Discounts can be valuable. They reward high-volume shoppers and create customer loyalty. But discounts must also be managed in a way that accomplishes both of those goals without sacrificing your own labor.
With farming, where profitability is all about the details, it is important to think about discounts long before they ever come up. Think about anywhere you might need or want to discount your produce and map out a plan because making up discounts on the fly may lead to discounting yourself out of any profit.
Before you get started, think about how you can standardize your discounts. When you approach a potentially large client, such as a grocery store or restaurant, what are you going to say when they ask about bulk discounts? Make sure that you have that answer ready and that it is always the same.
I recommended basing your discounts on price, not on poundage. For instance, any order over $100 (that’s arbitrary, but not unreasonable) gets 10 percent off. If you want to offer different tiers of discounts—such as 10 percent at a $100, 12 percent at $150, and so on—that can be nice, too. This encourages people to buy more product and rewards them when they do. Plus, it’s easier for you to keep up with.
Discounts by Volume
Discounting by price is simpler than discounting by volume, but that doesn’t mean volume doesn’t work. What makes it hard is that volume can mean different things for different items depending on if they are sold in bunches, pounds, pints, et cetera. That said, there are many people who discount by cases—5 cases equals a 10 percent discount, for instance—so no matter how much they spend, the customer gets a discount after he or she orders a certain number of cases of this or that product from you. This may not lend itself well to smaller restaurants and retailers that don’t buy more than a couple cases at a time, but it may also encourage them to buy more from you in general.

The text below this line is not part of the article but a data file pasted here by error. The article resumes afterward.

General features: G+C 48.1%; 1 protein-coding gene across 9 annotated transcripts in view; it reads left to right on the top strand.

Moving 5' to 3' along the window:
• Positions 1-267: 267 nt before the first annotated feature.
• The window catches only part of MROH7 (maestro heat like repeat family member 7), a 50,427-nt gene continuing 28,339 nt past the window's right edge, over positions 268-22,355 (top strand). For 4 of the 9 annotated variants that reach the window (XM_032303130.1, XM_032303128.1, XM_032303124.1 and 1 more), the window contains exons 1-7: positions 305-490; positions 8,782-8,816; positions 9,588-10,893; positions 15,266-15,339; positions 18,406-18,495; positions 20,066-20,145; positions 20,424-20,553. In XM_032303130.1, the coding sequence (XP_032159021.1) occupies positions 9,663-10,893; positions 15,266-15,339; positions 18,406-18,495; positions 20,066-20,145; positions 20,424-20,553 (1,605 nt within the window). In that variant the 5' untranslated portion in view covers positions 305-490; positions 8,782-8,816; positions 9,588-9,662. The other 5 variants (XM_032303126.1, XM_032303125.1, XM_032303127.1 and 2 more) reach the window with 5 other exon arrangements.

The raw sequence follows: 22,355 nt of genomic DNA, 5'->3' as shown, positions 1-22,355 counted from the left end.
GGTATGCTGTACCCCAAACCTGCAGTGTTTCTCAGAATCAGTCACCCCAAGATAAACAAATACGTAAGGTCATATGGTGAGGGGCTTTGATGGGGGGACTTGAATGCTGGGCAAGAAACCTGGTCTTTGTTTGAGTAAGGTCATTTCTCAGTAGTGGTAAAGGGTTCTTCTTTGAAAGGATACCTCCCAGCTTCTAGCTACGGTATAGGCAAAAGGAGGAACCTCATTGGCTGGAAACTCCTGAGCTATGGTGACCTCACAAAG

Discounts On Excess
One place you should discount your produce carefully is on excess. Sometimes, especially with fruiting crops in the middle of the season, you need someone too buy the cucumbers. There is no shame in running specials on these items, so long as the customer understands it’s a special circumstance. If a customer gets used to buying heirloom tomatoes at $1.50 a pound, it may be hard to get them to pay $2 or $3 later. The key to managing this is just good communication about why you are having the special and why the customer should take advantage of it while it’s around.
Many coffee shops and small businesses have customer loyalty discounts or rewards, and there’s no reason a farmer can’t offer the same. If you mostly sell your food through farmers markets, offering customers a discount after a certain number of purchases may be a great way to keep them coming back directly to your booth week after week. These cards could be simple business cards with holes punched out every time the customer buys something. On their tenth purchase, they get a free item, a 10-percent discount, or whatever you deem reasonable. People love free stuff, so when you can give it to them without costing yourself too much money, everybody wins.